By Judi Forner, DNP, ACNS-BC, APRN, RN-BC
As a clinical nurse specialist (CNS) with a cardiovascular background, I have seen the evidence-based benefits of exercise in a variety of settings. However, several years ago, when I was working as a CNS on an acute inpatient oncology unit, I noticed that exercise was not regularly included in care plans. As I learned from staff, this was done out of concern that patients needed to rest to save their energy.
Note. Based on information from Hilifiker et al., McCrary et al., Mustian et al., and Schwartz et al. Photo credit: iStock.
However, while I was studying for the ONS chemotherapy immunotherapy certificate, I learned that ONS’s symptom interventions and guidelines and other evidence-based programs support exercise because it has been proven to reduce:
- Symptoms like cancer-related fatigue
- Treatment side effects
- Chemotherapy-induced peripheral neuropathy in cancer survivors
- Recurrence and mortality rates for many common cancers
- Regular activity can also help patients maintain their exercise tolerance.
Thinking on Our Toes
With the support of some of the faculty at the nursing college I was attending, my team and I developed a proposal to integrate the ONS Get Up, Get Moving exercise intervention into clinical care. When we presented the proposal to outpatient cancer center leadership, we received overwhelming support with one caveat: because of short staffing and time constraints, staff nurses could not be involved in recruitment or patient education.
As a work-around, I met with the nurse navigators at the clinic and asked for their help recruiting patients and supporting the program. The navigators enthusiastically joined us, and my team gave them information on our study, recruitment materials, and their own activity tracker so they would feel comfortable answering questions about its use.
If a patient was interested in participating, they were then randomized into the standard of care or the intervention and given an activity tracker to help them monitor their daily steps. To cover the cost of the activity trackers, which was the only expense for the program, we received a small grant from our medical center’s foundation.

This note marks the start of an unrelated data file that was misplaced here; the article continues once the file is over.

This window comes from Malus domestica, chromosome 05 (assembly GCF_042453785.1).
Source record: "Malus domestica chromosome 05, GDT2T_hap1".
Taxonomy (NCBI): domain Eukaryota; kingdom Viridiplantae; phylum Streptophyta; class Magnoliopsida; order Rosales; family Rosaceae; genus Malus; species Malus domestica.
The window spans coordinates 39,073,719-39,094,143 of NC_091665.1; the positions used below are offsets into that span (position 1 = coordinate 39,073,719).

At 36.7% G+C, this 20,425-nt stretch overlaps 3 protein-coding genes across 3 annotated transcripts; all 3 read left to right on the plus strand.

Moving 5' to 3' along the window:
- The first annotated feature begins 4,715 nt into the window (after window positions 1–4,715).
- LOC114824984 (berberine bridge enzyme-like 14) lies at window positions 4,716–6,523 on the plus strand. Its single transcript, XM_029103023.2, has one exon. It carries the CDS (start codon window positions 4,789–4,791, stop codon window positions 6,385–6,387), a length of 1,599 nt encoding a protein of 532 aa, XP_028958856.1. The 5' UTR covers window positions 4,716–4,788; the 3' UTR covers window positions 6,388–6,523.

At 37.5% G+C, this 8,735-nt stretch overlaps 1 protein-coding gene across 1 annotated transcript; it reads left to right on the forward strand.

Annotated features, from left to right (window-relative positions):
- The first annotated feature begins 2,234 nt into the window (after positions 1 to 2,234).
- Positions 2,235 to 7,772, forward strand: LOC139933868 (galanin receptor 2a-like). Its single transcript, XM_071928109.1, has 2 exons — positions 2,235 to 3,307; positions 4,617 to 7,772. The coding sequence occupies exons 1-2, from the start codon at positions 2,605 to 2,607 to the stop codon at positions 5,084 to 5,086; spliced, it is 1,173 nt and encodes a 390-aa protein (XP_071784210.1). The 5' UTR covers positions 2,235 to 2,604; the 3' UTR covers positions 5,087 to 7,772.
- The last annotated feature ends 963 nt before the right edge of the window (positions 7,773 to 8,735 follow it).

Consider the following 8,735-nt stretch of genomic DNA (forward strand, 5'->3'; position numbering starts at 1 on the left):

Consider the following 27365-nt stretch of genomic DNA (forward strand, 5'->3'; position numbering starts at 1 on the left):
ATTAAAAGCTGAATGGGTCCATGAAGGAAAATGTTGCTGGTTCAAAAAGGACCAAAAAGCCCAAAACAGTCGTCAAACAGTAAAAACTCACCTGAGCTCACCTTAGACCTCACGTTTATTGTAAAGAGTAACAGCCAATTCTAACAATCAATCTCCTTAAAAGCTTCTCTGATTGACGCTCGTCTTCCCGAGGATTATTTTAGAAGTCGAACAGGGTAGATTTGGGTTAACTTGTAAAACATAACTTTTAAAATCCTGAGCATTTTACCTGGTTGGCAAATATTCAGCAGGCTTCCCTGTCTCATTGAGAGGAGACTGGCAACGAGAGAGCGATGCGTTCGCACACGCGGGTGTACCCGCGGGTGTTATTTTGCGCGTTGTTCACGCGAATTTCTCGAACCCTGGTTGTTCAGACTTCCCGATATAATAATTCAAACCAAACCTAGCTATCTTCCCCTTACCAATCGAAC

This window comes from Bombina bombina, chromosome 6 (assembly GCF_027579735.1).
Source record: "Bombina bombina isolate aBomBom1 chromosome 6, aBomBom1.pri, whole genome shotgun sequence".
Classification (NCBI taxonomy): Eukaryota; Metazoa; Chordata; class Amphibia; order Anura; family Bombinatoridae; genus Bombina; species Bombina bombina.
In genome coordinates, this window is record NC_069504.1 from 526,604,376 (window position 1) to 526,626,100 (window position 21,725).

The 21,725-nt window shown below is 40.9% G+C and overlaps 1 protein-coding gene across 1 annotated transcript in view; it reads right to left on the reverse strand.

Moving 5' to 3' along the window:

The COVID-19 coronavirus pandemic had a major impact on recruitment and face-to-face patient instruction. As in most places around the country, people were not adhering to recommended cancer and health screenings. Patient census at our cancer center dropped drastically, which slowed recruitment.
We shared these concerns with navigators and met with oncologists at the cancer center who recommended expanding our inclusion criteria from patients with breast cancer to those with prostate and colon cancers as well. We also shifted our face-to-face consenting and patient education to phone conversations and mail service. Because the intervention was developed to be home-based already, it was perfectly adaptable to quarantines, thus limiting exposure risks for immunocompromised patients.
Study participants consented, completed the surveys, and were asked about their exercise habits all over the phone. We conducted weekly calls lasting 2–15 minutes for 12 weeks to review their activity levels. Aside from collecting information, the calls allowed nurses to provide support for patients undergoing chemotherapy and other treatments and validated their varying amounts of energy each week. They encouraged all patients’ activity, whether it was just walking to the mailbox or going on hikes.
We reported the positive results of our study to our center’s leadership. Our program can easily be incorporated into the oncology office and treatment setting while supporting an evidence-based quality improvement program. Another student will soon be extending and refining the practice change we initiated.
As all nurses know, a caring constitution and wellness education are the bricks and mortar of our profession. Assessing and encouraging exercise should be as routine as measuring vital signs, weight, and pain level.
Editor’s note: The author thanks Matthew Dalstrom, PhD, MPH, and Andrea Doughty, PhD, for their assistance with the article.